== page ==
2. I don’t think it’s necessary to push yourself when you’re stressed, depressed, or otherwise engaged. Your mental health is important, and forcing yourself to write when you aren’t in the best state of mind will only make you even more frustrated. I think you should give yourself break. Your writing projects will still be there for you when you’re ready to get back to them.

    Other options: Focus in on one of your projects (perhaps the shortest one) and set the other projects aside. That could help ease the pressure.

    Also, consider creating distinct spaces for yourself–if you’re jobs are your source of stress, make sure that your writing life is completely different from you’re work environment. Listen to music, relax on your bed, drink wine–do the kind of things that you can’t do at work so that you’re mind doesn’t connect your creative writing projects with your stressful work life.

  3. Trying to figure out whether you’re supposed to try to push through or take it as a sign you’re legitimately in a place where you need a break is one of the toughest aspects, in my experience. When someone’s got easy answers, I’ll definitely be jumping in line for that.

  4. What I’ve found works best at times like that is writing stressed, irritated, over-dramatic free-form poetry.

    You might want to try it. I don’t know how many of them have started “I’m so tired and I don’t want to write and everything suuuuuuuuucks and why can’t I do words? Blah blah blah; that’s all I can think nooooo, stupid blinky brain! Plinky, shrinking, blurping thoughts of no worth! I hate life!” and then proceeded to actually maybe get better at some point down the page.

    But even if it doesn’t get better, even if you erase it or burn it afterwards, yelling into the blank white void can sometimes feel satisfying–and it keeps the habit going, somehow.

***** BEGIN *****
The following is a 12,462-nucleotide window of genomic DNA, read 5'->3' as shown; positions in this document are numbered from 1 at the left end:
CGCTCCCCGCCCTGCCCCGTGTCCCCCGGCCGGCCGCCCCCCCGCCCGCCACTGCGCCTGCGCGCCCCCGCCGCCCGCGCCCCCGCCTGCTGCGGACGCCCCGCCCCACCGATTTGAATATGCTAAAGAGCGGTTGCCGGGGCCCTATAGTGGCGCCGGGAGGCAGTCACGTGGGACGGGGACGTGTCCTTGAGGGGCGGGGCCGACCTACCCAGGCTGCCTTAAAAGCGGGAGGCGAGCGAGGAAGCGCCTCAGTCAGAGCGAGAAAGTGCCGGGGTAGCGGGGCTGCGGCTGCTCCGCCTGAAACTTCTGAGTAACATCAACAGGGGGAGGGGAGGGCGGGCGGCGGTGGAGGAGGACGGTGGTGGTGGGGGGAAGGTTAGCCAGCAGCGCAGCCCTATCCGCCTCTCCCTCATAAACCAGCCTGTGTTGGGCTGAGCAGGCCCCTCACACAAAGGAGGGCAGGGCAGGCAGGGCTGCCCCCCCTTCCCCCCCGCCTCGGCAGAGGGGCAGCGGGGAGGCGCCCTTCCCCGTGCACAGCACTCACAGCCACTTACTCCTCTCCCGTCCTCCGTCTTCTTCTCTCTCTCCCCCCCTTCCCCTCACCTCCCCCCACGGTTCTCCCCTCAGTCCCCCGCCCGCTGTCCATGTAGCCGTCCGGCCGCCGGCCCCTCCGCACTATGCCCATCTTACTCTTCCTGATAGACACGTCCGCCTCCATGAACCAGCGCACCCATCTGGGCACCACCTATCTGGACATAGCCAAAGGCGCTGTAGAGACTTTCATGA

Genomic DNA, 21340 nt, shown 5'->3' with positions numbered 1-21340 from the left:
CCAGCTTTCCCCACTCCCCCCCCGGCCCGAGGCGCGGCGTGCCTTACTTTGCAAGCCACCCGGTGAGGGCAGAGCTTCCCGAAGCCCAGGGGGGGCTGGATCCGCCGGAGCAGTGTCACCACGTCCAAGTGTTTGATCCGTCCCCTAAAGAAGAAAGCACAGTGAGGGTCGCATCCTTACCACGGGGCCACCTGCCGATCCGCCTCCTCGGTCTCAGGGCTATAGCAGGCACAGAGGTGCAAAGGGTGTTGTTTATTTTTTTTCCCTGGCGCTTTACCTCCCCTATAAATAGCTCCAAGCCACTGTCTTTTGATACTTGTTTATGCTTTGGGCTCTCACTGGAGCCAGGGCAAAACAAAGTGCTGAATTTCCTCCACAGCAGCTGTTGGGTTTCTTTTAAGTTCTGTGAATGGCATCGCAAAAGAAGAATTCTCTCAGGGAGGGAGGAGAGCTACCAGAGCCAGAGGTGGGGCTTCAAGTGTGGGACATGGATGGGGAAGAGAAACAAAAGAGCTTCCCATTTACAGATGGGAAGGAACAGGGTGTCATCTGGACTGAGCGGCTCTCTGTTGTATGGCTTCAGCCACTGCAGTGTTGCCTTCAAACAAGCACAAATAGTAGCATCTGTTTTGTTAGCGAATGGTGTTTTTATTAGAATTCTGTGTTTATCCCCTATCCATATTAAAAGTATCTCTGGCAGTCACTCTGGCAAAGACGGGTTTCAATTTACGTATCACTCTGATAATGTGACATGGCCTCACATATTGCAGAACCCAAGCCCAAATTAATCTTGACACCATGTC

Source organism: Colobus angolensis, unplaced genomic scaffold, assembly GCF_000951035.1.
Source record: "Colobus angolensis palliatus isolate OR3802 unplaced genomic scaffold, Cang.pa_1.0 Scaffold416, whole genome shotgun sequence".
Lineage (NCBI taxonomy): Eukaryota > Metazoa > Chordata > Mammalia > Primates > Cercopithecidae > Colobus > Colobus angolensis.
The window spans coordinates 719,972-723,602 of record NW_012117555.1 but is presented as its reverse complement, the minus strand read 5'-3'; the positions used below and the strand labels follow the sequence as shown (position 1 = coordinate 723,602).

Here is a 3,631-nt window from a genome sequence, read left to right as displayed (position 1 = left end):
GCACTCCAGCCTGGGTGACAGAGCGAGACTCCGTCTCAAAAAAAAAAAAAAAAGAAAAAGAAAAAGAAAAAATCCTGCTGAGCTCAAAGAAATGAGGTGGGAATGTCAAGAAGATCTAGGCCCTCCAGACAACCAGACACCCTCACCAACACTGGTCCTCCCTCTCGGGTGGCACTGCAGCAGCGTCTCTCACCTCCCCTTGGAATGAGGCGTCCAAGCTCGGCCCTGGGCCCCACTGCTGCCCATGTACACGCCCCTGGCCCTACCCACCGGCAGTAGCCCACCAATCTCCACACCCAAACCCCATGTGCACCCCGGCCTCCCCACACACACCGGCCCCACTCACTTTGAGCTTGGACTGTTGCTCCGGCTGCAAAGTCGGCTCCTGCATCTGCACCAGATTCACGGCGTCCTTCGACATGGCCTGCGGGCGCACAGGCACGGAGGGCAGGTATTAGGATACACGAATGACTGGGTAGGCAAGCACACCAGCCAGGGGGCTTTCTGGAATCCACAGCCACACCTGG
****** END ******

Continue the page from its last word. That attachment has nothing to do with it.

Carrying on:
5. I hear you. It’s one of the suckiest non-places to be in. I don’t have any advice, but it’s my experience so far that it lasts as long as it lasts, but it doesn’t last forever.

  6. I’m the same, Alex. When I’m feeling down or anxious for whatever reason, I can’t write. It just isn’t going to happen. If I try to force it, I get frustrated and that makes everything, including writing, a struggle. I can edit, though, when I’m down. Just not my own work. Editing is the one thing that remains a constant for me, and it’s gotten me through some tough days and, sometimes, weeks. And I need that because if I don’t write for a few days, I get anxious. If it goes longer than that, I’m not a good person to be around.

    I have things that I do to distract my mind, things I love that I can get lost in and “decompress” with. I like to look at floor plans. Yes, I know that’s weird. But it helps. I tried gaming recently, but I was so wound up I couldn’t even relax enough to really get into it like I used to. Sometimes I mess around with graphics on Gimp. Anything that doesn’t take much brain work will do, anything that you can really get lost in. Floor plans do it for me.